Martin Luther, "How Christians Should Regard Moses," trans. and ed. by E. Theodore Bachmann, Luther's Works: Word and Sacrament I, vol. 35 (Philadelphia: Muhlenberg Press, 1960), 161-174. This sermon was delivered on August 27, 1525, in Luther's long series of seventy-seven sermons on Exodus preached from October 2, 1524, to February 2, 1527.
Either before or after you read this article, you may want to read "Comments on Luther's 'How Christians Should Regard Moses'."
Dear friends, you have often heard that there has never been a public sermon from heaven except twice. Apart from them God has spoken many times through and with men on earth, as in the case of the holy patriarchs Adam, Noah, Abraham, Isaac, Jacob, and others, down to Moses. But in none of these cases did he speak with such glorious splendor, visible reality, or public cry and exclamation as he did on those two occasions. Rather God illuminated their heart within and spoke through their mouth, as Luke indicates in the first chapter of his gospel where he says, “As he spoke by the mouth of his holy prophets from of old” [Luke 1:70].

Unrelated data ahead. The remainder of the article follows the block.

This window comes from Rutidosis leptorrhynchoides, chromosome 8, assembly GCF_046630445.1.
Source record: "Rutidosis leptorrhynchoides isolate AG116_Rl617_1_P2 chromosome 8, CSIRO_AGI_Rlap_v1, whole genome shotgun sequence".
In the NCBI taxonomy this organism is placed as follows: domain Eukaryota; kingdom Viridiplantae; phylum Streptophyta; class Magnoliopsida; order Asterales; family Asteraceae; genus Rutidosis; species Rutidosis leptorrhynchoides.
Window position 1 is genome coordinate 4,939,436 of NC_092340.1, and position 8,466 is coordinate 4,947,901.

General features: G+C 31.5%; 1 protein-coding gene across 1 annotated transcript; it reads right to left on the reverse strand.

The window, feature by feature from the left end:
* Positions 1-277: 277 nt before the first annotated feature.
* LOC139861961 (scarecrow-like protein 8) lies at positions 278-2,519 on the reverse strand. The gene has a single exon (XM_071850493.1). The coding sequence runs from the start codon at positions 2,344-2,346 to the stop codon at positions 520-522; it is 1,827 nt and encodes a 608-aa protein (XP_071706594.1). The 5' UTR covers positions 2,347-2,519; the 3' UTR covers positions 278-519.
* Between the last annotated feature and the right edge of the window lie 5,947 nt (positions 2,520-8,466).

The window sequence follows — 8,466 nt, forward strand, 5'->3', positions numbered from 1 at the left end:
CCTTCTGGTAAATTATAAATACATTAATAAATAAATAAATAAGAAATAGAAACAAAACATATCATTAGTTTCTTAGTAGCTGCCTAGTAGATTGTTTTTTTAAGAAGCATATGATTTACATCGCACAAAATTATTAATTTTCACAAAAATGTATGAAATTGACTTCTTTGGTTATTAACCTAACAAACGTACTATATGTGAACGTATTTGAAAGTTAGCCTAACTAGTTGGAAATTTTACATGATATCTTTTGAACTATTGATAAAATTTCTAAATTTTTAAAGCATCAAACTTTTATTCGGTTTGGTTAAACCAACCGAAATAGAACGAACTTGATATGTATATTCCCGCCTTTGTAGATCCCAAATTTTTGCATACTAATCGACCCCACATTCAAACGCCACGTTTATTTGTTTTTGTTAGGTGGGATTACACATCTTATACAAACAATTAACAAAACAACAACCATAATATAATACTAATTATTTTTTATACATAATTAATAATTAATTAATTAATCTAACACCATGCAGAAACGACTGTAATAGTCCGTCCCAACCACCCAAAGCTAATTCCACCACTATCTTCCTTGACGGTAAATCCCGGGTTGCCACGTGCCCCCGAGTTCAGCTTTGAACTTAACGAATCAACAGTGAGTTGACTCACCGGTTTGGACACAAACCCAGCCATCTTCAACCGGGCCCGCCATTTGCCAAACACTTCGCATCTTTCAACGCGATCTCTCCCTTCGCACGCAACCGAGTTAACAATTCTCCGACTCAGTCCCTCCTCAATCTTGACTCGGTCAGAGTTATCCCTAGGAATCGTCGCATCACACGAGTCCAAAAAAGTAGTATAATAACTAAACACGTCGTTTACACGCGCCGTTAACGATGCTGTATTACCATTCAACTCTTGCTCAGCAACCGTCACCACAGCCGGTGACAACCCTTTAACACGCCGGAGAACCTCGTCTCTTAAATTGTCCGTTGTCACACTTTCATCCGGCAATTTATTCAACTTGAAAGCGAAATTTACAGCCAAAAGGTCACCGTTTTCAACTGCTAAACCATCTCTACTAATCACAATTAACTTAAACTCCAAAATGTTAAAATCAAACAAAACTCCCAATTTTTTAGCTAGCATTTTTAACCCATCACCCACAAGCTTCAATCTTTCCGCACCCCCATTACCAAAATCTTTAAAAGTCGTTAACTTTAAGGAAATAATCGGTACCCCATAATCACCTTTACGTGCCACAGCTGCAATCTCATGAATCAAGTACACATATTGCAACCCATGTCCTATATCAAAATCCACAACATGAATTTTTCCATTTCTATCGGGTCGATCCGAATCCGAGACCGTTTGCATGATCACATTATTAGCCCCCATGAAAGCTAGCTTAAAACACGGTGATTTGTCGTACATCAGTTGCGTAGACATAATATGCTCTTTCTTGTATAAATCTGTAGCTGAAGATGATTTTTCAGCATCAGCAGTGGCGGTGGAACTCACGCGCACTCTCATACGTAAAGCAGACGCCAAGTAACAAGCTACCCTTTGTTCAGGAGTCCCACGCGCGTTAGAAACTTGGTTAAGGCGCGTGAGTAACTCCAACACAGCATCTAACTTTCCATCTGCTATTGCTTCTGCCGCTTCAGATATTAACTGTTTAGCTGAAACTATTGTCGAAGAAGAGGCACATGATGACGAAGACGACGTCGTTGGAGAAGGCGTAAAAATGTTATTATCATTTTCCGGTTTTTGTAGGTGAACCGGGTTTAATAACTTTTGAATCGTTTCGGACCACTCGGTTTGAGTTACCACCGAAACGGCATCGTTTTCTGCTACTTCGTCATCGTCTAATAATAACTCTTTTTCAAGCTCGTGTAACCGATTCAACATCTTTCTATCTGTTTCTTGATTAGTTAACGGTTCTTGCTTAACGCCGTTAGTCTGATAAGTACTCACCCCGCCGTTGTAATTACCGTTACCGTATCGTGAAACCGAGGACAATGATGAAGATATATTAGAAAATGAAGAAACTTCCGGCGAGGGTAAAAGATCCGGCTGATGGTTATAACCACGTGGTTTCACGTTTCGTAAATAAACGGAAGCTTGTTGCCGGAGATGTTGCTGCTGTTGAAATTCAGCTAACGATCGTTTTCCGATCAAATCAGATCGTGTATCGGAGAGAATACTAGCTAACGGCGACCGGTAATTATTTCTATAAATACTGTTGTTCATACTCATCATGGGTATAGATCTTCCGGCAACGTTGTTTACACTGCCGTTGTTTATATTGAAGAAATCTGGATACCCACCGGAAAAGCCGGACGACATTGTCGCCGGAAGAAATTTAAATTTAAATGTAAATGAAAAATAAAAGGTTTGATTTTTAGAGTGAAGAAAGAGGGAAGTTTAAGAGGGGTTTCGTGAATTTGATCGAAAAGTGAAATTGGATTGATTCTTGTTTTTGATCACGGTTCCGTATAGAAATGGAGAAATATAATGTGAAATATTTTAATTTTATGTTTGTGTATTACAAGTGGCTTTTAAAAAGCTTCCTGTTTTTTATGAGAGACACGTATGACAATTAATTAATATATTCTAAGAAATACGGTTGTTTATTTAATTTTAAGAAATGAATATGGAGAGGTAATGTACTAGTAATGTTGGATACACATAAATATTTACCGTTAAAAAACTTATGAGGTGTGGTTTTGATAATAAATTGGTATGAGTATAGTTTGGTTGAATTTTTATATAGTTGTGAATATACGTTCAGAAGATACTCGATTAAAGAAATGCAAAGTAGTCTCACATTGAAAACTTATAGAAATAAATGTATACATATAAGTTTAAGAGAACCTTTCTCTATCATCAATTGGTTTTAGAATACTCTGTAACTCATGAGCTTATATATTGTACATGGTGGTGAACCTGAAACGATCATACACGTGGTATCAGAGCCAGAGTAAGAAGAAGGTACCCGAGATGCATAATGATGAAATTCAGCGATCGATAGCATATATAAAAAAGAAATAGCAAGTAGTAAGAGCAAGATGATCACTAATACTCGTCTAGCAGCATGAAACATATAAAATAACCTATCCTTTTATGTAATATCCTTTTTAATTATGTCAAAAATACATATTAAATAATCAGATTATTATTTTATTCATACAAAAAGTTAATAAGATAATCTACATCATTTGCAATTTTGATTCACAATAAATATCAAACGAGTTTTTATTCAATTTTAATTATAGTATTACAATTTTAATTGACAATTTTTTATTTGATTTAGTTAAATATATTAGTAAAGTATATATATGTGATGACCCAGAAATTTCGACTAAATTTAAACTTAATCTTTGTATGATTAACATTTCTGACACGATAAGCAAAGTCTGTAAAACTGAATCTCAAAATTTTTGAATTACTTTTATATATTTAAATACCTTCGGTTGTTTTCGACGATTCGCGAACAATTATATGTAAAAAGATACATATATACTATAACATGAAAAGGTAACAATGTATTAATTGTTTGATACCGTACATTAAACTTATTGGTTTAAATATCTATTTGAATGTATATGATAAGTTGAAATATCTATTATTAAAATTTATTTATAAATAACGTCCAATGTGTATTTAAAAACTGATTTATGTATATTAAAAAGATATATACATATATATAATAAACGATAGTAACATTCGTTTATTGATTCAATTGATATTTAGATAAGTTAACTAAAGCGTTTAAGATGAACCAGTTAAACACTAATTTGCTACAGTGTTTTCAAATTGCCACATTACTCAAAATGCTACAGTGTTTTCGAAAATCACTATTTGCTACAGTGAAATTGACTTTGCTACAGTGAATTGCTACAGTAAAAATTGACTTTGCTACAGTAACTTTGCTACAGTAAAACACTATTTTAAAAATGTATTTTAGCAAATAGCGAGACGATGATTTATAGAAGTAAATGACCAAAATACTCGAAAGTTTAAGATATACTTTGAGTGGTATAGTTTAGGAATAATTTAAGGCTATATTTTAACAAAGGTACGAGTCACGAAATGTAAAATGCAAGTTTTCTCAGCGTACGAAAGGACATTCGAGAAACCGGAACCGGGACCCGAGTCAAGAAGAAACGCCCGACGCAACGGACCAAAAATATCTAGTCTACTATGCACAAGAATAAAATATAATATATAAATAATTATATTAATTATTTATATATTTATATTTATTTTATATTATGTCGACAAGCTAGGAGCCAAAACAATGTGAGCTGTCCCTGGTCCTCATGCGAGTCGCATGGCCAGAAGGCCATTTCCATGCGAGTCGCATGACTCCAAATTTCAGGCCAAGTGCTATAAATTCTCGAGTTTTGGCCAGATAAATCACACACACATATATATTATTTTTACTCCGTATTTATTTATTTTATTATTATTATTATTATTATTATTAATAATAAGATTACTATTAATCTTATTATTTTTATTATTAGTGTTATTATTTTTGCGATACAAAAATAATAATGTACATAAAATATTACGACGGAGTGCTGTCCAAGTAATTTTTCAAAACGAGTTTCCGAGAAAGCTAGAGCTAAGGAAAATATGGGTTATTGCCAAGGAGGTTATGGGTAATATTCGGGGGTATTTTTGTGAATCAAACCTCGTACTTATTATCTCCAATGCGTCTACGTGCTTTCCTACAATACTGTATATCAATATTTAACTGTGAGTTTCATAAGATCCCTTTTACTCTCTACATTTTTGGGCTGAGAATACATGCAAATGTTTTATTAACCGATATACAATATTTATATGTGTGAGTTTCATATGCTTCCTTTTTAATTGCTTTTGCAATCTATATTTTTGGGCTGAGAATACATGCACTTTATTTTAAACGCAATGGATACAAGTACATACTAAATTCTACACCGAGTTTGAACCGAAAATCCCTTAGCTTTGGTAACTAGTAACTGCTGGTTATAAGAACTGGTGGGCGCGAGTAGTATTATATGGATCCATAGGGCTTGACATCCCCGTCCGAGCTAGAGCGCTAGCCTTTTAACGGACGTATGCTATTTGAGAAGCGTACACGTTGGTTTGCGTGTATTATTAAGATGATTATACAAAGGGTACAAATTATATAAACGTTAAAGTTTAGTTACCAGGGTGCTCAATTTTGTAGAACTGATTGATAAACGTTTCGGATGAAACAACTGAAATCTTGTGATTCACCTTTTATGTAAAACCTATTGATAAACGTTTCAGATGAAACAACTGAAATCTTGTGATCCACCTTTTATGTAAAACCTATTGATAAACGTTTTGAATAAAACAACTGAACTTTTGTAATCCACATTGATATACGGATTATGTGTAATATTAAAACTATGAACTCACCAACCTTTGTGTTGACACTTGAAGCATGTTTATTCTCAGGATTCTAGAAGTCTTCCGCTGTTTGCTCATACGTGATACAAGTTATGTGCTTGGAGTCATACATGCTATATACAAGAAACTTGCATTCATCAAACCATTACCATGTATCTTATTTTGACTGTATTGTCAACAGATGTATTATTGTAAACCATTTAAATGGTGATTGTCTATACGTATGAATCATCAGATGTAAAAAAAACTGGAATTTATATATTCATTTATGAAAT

Now the first sermon is in Exodus 19 and 20; by it God caused himself to be heard from heaven with great splendor and might. For the people of Israel heard the trumpets and the voice of God himself.
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